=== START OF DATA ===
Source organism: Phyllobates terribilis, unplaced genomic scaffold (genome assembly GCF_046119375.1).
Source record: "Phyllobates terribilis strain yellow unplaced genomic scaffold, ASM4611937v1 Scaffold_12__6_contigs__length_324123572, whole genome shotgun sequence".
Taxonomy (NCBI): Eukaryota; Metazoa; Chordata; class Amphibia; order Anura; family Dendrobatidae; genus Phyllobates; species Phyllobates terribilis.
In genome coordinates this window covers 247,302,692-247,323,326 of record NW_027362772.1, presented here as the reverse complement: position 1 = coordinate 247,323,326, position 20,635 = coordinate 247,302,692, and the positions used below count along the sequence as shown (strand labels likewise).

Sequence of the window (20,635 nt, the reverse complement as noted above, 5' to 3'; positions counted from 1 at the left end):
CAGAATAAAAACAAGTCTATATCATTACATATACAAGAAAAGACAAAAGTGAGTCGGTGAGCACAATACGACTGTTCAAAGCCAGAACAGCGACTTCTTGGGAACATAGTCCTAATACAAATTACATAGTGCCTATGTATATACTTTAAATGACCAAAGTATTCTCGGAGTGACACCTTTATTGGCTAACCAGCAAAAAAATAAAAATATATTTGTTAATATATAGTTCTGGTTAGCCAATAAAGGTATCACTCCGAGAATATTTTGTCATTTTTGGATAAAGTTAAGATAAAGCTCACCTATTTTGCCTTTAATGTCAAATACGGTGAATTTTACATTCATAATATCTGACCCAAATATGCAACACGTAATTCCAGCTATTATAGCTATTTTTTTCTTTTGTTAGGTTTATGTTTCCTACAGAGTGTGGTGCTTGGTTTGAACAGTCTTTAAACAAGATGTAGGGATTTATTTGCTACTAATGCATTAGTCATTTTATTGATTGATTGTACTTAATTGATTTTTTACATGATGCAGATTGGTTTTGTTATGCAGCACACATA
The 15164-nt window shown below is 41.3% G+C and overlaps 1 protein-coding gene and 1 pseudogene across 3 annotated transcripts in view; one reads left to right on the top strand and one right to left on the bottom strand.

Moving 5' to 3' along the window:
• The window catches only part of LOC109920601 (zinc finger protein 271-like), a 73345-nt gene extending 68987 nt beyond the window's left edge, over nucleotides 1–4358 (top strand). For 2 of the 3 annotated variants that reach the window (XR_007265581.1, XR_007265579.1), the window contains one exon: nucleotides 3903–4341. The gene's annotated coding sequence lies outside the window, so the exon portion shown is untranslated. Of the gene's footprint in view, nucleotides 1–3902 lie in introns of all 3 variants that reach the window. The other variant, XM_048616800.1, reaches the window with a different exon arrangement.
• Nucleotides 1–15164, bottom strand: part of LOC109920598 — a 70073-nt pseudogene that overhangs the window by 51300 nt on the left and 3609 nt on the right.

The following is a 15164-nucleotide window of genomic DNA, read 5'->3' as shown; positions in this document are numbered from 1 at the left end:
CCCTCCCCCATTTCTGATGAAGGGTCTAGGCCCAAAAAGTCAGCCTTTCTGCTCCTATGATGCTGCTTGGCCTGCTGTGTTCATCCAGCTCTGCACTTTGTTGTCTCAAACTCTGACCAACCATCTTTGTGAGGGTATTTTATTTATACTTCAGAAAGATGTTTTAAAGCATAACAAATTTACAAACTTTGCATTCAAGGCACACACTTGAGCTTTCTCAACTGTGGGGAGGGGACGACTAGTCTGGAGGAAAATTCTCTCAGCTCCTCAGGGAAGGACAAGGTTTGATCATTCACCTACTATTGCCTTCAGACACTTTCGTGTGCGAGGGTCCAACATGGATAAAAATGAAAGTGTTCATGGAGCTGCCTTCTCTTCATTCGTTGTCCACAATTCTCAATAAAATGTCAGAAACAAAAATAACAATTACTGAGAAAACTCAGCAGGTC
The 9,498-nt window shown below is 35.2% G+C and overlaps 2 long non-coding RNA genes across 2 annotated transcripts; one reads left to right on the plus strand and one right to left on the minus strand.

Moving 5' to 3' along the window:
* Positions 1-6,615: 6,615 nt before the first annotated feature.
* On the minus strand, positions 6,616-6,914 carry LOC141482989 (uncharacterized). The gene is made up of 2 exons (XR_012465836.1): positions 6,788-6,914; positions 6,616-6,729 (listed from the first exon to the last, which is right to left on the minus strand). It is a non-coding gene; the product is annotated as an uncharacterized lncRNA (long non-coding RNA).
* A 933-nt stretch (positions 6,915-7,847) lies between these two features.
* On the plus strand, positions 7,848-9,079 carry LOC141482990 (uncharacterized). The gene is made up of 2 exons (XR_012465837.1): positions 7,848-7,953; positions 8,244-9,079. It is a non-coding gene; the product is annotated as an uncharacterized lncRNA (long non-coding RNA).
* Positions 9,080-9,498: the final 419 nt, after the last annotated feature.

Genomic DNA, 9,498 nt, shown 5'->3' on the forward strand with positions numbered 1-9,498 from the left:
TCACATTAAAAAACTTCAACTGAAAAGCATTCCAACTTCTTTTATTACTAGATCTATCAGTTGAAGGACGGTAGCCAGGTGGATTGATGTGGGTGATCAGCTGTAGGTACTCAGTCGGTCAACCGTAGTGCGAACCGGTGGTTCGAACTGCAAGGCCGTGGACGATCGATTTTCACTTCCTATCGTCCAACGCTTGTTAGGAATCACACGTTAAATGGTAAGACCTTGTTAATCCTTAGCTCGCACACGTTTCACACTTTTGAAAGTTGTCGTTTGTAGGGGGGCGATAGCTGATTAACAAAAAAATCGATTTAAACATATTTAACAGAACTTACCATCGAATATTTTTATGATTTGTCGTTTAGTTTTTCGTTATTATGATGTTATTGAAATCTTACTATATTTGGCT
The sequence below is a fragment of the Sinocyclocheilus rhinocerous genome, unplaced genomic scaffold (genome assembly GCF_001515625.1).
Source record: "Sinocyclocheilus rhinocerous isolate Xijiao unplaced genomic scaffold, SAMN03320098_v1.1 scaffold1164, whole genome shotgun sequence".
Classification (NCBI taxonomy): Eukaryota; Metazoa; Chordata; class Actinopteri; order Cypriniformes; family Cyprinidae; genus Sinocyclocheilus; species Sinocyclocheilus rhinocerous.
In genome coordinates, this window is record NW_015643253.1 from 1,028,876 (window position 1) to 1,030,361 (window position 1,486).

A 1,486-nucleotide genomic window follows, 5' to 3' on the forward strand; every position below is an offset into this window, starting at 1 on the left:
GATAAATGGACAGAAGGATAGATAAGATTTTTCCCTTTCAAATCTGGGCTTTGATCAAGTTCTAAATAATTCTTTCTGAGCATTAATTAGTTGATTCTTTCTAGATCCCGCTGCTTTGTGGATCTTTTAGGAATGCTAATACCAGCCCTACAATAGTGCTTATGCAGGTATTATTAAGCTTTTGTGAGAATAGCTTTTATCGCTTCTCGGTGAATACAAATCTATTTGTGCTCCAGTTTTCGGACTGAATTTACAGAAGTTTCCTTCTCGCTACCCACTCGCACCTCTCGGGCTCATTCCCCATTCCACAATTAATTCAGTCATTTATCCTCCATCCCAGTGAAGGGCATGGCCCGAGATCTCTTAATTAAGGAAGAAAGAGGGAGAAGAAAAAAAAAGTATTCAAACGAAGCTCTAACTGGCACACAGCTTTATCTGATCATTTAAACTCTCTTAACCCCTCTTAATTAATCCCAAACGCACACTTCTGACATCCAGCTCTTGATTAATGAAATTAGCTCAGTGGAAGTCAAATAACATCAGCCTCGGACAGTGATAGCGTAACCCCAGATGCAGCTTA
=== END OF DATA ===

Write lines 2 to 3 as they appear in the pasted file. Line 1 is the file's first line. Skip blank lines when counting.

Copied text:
Source record: "Phyllobates terribilis strain yellow unplaced genomic scaffold, ASM4611937v1 Scaffold_12__6_contigs__length_324123572, whole genome shotgun sequence".
Taxonomy (NCBI): Eukaryota; Metazoa; Chordata; class Amphibia; order Anura; family Dendrobatidae; genus Phyllobates; species Phyllobates terribilis.